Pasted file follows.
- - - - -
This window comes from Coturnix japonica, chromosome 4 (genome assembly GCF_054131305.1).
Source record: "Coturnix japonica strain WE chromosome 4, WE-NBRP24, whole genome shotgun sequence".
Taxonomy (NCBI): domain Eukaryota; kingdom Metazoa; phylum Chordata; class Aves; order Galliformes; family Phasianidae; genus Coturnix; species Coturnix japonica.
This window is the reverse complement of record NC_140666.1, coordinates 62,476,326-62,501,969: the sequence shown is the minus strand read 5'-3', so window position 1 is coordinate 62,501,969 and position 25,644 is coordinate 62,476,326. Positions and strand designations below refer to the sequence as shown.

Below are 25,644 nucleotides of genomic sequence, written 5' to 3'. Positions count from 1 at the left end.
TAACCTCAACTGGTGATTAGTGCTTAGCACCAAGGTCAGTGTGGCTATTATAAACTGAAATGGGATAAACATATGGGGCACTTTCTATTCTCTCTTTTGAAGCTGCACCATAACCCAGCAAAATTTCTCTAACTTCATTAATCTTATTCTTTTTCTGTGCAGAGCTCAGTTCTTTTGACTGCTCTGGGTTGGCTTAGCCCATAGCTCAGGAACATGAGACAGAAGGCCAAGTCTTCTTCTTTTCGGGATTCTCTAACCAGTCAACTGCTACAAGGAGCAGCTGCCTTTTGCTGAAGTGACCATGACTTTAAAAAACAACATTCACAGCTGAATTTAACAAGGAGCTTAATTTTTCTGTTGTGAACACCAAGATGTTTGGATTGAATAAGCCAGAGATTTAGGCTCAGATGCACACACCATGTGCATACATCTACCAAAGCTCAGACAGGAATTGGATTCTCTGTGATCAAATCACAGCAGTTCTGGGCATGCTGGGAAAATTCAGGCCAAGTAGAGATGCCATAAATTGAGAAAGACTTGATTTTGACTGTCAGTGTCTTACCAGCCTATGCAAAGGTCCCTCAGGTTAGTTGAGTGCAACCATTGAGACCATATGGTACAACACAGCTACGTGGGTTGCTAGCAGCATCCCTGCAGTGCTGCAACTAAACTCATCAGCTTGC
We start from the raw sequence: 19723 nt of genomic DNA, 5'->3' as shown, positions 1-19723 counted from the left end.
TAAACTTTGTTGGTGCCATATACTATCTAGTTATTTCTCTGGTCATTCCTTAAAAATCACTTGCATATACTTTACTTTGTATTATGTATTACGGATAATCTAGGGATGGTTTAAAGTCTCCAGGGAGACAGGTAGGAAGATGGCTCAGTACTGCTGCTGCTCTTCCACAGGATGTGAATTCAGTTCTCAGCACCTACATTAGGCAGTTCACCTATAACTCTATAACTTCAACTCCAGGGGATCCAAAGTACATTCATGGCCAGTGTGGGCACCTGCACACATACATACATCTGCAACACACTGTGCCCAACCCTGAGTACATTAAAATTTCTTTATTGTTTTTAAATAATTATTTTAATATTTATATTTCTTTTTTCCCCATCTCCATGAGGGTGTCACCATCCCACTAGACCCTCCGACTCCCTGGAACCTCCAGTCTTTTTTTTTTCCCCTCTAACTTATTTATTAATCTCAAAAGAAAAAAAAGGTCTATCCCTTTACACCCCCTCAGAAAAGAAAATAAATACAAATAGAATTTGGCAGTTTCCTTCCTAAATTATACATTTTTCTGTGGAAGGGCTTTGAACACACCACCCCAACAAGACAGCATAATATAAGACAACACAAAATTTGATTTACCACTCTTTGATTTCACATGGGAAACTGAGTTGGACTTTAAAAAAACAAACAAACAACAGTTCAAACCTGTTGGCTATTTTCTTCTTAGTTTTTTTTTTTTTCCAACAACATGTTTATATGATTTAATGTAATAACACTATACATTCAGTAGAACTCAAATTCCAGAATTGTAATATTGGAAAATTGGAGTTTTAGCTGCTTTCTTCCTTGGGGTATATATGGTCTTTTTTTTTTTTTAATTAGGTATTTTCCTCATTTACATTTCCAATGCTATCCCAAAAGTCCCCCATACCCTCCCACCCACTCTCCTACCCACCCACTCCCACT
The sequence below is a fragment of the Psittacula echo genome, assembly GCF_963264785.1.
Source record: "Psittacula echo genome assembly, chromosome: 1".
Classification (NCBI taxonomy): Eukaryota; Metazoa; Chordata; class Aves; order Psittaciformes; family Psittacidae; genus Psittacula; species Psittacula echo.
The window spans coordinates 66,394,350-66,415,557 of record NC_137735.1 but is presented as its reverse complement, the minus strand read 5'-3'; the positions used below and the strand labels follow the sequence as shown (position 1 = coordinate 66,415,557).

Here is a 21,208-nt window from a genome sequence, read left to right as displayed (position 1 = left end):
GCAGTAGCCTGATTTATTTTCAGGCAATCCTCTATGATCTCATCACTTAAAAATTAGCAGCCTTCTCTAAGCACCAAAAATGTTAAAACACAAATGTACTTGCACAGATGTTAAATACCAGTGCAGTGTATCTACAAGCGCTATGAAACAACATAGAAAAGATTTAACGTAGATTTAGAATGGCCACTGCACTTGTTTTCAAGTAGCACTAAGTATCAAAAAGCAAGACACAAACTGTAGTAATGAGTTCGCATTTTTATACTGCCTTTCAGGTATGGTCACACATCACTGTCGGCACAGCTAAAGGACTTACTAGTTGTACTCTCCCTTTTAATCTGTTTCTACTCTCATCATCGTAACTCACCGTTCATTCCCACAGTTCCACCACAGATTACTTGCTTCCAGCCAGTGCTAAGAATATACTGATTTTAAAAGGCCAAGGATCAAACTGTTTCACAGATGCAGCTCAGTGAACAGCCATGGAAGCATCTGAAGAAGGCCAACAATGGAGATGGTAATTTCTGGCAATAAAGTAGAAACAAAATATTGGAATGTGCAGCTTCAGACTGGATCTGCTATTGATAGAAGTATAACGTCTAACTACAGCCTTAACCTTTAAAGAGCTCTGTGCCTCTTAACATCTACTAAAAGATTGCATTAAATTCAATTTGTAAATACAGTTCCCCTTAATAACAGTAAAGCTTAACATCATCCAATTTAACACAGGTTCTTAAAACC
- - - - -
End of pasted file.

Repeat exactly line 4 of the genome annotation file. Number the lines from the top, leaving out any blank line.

This window is the reverse complement of record NC_140666.1, coordinates 62,476,326-62,501,969: the sequence shown is the minus strand read 5'-3', so window position 1 is coordinate 62,501,969 and position 25,644 is coordinate 62,476,326. Positions and strand designations below refer to the sequence as shown.